This post is the second in a series exploring how changing technology impacts radio listening, music consumption, and radio’s role at introducing listeners to new music.
Our previous post revealed that the majority of 15- to 39-year-old radio listeners* no longer own a radio outside of their cars. Furthermore, listeners that don’t own radios are also less likely to own an Amazon Echo or Google Home, which means they can’t use them to play radio programming.
While only 14% of the 15- to 39-year-old radio listeners* we interviewed own a smart speaker today, adoption of voice-powered devices is growing rapidly. As more people welcome Alexa, Google and soon a Siri smart-speaker into their homes, are we correct to assume users will ask Alexa and her AI friends to play our radio stations?
What we found is both encouraging and challenging for radio broadcasters:
Smart speaker owners are indeed more likely to listen to local FM stations’ streaming, but they also listen to a lot of on-demand audio. They’re heavy music consumers in general, using a deeper offering of services to play music compared to listeners who don’t own smart speakers.
First, among the radio listeners we surveyed, smart speaker owners are also heavy radio listeners on traditional radios. 85% of smart speaker owners listen weekly to music on a traditional AM/FM radio, three percentage points higher than listeners in general.
What about the audio services that you can actually ask Alexa and Google to play, including local FM radio stations’ streams?
Smart speaker owners are indeed more likely to listen to a local FM station’s streaming audio. Among all 15- to 39-year-olds, 22% listen to a local FM station’s streaming audio, but 34% of smart speaker owners do. They’re also more likely to use other radio-styled programming options, including Pandora and online-only stations.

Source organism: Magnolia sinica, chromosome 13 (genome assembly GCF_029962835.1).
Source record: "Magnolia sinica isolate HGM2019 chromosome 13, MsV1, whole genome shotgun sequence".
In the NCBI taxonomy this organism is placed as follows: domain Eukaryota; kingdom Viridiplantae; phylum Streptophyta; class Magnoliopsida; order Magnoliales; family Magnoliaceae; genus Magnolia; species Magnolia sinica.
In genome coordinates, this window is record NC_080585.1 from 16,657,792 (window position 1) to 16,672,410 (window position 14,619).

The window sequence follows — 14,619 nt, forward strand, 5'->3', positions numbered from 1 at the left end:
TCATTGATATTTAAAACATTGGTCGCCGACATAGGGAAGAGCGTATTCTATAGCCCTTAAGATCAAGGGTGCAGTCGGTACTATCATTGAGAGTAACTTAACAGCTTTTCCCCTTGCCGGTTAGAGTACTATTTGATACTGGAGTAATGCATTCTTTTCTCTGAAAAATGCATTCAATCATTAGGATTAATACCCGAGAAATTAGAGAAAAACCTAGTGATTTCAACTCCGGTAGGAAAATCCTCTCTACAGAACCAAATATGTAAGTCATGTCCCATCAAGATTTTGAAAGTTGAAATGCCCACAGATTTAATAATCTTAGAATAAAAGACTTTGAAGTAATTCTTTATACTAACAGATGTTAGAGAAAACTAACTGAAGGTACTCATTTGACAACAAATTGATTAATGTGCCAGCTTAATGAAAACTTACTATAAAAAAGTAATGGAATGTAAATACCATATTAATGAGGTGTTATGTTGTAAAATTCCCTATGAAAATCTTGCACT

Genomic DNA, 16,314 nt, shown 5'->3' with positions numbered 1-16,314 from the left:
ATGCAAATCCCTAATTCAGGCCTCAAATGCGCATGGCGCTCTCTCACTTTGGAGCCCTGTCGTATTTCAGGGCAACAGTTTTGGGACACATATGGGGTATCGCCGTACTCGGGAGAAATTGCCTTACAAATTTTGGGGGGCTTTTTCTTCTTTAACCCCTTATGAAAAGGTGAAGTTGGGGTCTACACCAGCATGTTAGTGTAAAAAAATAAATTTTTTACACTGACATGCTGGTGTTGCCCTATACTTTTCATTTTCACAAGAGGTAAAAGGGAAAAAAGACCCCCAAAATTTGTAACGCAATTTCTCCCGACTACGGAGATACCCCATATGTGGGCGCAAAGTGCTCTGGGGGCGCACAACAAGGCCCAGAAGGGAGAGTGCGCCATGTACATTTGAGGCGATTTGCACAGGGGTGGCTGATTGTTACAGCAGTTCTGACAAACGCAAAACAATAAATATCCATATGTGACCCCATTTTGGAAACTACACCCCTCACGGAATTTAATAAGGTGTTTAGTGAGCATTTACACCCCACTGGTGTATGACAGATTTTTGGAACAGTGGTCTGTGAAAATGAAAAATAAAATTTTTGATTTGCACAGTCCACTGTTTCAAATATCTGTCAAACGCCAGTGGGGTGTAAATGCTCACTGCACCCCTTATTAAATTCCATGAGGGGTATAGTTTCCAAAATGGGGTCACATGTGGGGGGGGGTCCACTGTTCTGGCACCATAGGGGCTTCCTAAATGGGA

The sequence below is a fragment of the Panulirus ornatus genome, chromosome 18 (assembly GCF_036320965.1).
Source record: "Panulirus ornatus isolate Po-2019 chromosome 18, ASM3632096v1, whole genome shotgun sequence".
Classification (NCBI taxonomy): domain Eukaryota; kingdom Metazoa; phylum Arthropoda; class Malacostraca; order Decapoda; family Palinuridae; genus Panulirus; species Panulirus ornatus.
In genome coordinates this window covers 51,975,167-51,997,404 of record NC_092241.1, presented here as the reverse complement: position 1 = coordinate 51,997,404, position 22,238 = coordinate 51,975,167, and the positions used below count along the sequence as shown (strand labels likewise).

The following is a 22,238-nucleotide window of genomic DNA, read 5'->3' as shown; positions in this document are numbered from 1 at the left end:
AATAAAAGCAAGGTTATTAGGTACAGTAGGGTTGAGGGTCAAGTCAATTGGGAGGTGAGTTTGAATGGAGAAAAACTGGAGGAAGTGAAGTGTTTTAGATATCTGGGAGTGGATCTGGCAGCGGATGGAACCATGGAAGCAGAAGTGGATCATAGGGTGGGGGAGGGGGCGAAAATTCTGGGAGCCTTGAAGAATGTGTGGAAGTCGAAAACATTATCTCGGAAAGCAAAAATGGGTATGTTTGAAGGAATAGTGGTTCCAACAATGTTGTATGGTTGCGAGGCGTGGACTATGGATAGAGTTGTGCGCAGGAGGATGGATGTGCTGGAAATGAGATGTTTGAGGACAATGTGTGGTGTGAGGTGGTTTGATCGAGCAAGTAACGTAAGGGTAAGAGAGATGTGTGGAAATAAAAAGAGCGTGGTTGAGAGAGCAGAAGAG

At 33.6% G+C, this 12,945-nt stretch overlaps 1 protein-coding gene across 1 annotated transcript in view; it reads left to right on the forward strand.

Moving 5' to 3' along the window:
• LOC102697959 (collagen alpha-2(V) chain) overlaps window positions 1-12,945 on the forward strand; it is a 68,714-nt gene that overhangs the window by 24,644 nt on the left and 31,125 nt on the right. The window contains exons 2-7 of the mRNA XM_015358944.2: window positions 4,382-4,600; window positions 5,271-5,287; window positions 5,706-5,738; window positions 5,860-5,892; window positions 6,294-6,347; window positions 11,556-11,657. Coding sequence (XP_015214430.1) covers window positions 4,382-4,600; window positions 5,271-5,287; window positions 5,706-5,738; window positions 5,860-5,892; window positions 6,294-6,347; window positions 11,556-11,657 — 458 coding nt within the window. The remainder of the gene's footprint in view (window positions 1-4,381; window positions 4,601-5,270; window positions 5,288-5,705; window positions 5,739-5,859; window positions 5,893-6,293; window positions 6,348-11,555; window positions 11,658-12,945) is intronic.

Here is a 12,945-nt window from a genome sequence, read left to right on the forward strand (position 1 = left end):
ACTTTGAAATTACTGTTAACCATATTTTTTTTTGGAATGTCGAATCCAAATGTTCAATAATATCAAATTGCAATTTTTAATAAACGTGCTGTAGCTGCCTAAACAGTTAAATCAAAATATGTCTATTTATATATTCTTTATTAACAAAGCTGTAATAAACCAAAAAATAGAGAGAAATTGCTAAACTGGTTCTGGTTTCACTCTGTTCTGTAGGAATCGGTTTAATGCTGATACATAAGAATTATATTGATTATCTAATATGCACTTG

These findings suggest that smart speakers are indeed well suited to the “set it and forget it” convenience of traditional radio programming, as well as the ease of verbally requesting a familiar local FM radio brand.
At the same time, smart speaker owners are also more likely to listen to on-demand audio services. They use Spotify more, but are also significantly more likely to use Amazon Music, Google Play, and Apple Music.
The bottom line: Local FM radio stations are wise to secure their place in the smart speaker ecosystem, but they face stiff competition for listeners’ ears on the platform.
Since Integr8 Research specializes in helping radio stations pick the right new music, we’ve wondered how radio’s role in introducing new music is changing. Do Amazon Echo owners start turning to Amazon Music instead of the local CHR station to find out what songs are new?
Generally, the answer to that question is, “no.” However, there is one device that does radically change listeners’ behavior and radio’s role in new music discovery.
We’ll tell you what that device is in our next post.
* Our sample included 3,140 15- to 39-year-olds who are partisans to a local CHR, Rhythmic CHR, Urban, Alternative, or Country station.